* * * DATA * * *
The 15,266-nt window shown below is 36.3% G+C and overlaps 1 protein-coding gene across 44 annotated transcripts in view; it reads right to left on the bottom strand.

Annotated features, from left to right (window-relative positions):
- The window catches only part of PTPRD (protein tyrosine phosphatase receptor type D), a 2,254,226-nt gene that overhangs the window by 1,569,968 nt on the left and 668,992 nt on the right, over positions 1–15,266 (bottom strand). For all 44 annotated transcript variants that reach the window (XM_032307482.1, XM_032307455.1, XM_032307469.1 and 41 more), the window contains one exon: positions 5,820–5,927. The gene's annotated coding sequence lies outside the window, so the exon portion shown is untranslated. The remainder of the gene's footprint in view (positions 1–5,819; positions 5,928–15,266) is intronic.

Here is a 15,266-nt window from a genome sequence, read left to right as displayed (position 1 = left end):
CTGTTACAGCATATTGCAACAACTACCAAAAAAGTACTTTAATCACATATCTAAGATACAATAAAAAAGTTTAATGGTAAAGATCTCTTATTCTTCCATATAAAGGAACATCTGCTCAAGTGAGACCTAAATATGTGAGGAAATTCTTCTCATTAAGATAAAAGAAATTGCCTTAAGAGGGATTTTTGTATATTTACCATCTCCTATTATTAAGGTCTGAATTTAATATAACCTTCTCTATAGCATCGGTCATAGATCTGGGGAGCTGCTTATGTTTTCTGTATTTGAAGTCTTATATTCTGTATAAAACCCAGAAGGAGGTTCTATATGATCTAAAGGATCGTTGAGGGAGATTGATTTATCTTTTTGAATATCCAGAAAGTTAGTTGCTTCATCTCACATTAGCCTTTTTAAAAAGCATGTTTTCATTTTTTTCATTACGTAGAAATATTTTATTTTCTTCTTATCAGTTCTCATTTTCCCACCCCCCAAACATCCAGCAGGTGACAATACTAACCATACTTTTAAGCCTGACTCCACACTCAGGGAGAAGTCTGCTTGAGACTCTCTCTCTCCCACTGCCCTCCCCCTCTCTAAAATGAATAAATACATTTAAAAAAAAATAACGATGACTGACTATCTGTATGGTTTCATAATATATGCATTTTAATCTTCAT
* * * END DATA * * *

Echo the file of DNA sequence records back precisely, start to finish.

The 15,266-nt window shown below is 36.3% G+C and overlaps 1 protein-coding gene across 44 annotated transcripts in view; it reads right to left on the bottom strand.

Annotated features, from left to right (window-relative positions):
- The window catches only part of PTPRD (protein tyrosine phosphatase receptor type D), a 2,254,226-nt gene that overhangs the window by 1,569,968 nt on the left and 668,992 nt on the right, over positions 1–15,266 (bottom strand). For all 44 annotated transcript variants that reach the window (XM_032307482.1, XM_032307455.1, XM_032307469.1 and 41 more), the window contains one exon: positions 5,820–5,927. The gene's annotated coding sequence lies outside the window, so the exon portion shown is untranslated. The remainder of the gene's footprint in view (positions 1–5,819; positions 5,928–15,266) is intronic.

Here is a 15,266-nt window from a genome sequence, read left to right as displayed (position 1 = left end):
CTGTTACAGCATATTGCAACAACTACCAAAAAAGTACTTTAATCACATATCTAAGATACAATAAAAAAGTTTAATGGTAAAGATCTCTTATTCTTCCATATAAAGGAACATCTGCTCAAGTGAGACCTAAATATGTGAGGAAATTCTTCTCATTAAGATAAAAGAAATTGCCTTAAGAGGGATTTTTGTATATTTACCATCTCCTATTATTAAGGTCTGAATTTAATATAACCTTCTCTATAGCATCGGTCATAGATCTGGGGAGCTGCTTATGTTTTCTGTATTTGAAGTCTTATATTCTGTATAAAACCCAGAAGGAGGTTCTATATGATCTAAAGGATCGTTGAGGGAGATTGATTTATCTTTTTGAATATCCAGAAAGTTAGTTGCTTCATCTCACATTAGCCTTTTTAAAAAGCATGTTTTCATTTTTTTCATTACGTAGAAATATTTTATTTTCTTCTTATCAGTTCTCATTTTCCCACCCCCCAAACATCCAGCAGGTGACAATACTAACCATACTTTTAAGCCTGACTCCACACTCAGGGAGAAGTCTGCTTGAGACTCTCTCTCTCCCACTGCCCTCCCCCTCTCTAAAATGAATAAATACATTTAAAAAAAAATAACGATGACTGACTATCTGTATGGTTTCATAATATATGCATTTTAATCTTCAT